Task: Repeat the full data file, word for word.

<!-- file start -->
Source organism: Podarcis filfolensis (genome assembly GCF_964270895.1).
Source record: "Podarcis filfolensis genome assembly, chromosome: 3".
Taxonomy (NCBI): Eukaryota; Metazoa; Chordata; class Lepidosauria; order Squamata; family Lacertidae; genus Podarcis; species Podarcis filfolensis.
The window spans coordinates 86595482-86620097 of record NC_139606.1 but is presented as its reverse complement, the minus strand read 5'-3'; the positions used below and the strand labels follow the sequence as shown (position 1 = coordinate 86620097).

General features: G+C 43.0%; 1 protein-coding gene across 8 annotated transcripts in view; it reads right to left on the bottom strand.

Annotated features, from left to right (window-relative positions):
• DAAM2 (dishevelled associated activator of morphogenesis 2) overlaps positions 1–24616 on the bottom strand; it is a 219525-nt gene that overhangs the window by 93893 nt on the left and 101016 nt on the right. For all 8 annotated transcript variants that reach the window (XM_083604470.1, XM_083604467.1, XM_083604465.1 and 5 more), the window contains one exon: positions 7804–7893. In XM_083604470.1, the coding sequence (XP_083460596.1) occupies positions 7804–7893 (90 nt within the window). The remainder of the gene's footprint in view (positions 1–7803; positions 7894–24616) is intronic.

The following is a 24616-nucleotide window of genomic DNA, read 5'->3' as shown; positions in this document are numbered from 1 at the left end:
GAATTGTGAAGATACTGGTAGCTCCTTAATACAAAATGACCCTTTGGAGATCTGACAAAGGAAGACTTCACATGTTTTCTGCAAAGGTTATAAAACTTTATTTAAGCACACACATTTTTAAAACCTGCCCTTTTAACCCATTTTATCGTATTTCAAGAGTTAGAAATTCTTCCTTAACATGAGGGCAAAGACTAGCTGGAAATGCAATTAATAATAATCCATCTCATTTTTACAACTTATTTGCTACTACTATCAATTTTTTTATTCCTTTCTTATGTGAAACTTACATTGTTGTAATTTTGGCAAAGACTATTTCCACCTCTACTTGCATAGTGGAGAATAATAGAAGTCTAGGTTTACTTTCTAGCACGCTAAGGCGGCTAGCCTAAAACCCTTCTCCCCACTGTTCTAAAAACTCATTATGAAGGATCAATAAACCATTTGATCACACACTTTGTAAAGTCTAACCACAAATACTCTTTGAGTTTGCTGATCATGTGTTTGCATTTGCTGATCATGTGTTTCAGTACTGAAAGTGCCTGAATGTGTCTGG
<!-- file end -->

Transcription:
Source organism: Podarcis filfolensis (genome assembly GCF_964270895.1).
Source record: "Podarcis filfolensis genome assembly, chromosome: 3".
Taxonomy (NCBI): Eukaryota; Metazoa; Chordata; class Lepidosauria; order Squamata; family Lacertidae; genus Podarcis; species Podarcis filfolensis.
The window spans coordinates 86595482-86620097 of record NC_139606.1 but is presented as its reverse complement, the minus strand read 5'-3'; the positions used below and the strand labels follow the sequence as shown (position 1 = coordinate 86620097).

General features: G+C 43.0%; 1 protein-coding gene across 8 annotated transcripts in view; it reads right to left on the bottom strand.

Annotated features, from left to right (window-relative positions):
• DAAM2 (dishevelled associated activator of morphogenesis 2) overlaps positions 1–24616 on the bottom strand; it is a 219525-nt gene that overhangs the window by 93893 nt on the left and 101016 nt on the right. For all 8 annotated transcript variants that reach the window (XM_083604470.1, XM_083604467.1, XM_083604465.1 and 5 more), the window contains one exon: positions 7804–7893. In XM_083604470.1, the coding sequence (XP_083460596.1) occupies positions 7804–7893 (90 nt within the window). The remainder of the gene's footprint in view (positions 1–7803; positions 7894–24616) is intronic.

The following is a 24616-nucleotide window of genomic DNA, read 5'->3' as shown; positions in this document are numbered from 1 at the left end:
GAATTGTGAAGATACTGGTAGCTCCTTAATACAAAATGACCCTTTGGAGATCTGACAAAGGAAGACTTCACATGTTTTCTGCAAAGGTTATAAAACTTTATTTAAGCACACACATTTTTAAAACCTGCCCTTTTAACCCATTTTATCGTATTTCAAGAGTTAGAAATTCTTCCTTAACATGAGGGCAAAGACTAGCTGGAAATGCAATTAATAATAATCCATCTCATTTTTACAACTTATTTGCTACTACTATCAATTTTTTTATTCCTTTCTTATGTGAAACTTACATTGTTGTAATTTTGGCAAAGACTATTTCCACCTCTACTTGCATAGTGGAGAATAATAGAAGTCTAGGTTTACTTTCTAGCACGCTAAGGCGGCTAGCCTAAAACCCTTCTCCCCACTGTTCTAAAAACTCATTATGAAGGATCAATAAACCATTTGATCACACACTTTGTAAAGTCTAACCACAAATACTCTTTGAGTTTGCTGATCATGTGTTTGCATTTGCTGATCATGTGTTTCAGTACTGAAAGTGCCTGAATGTGTCTGG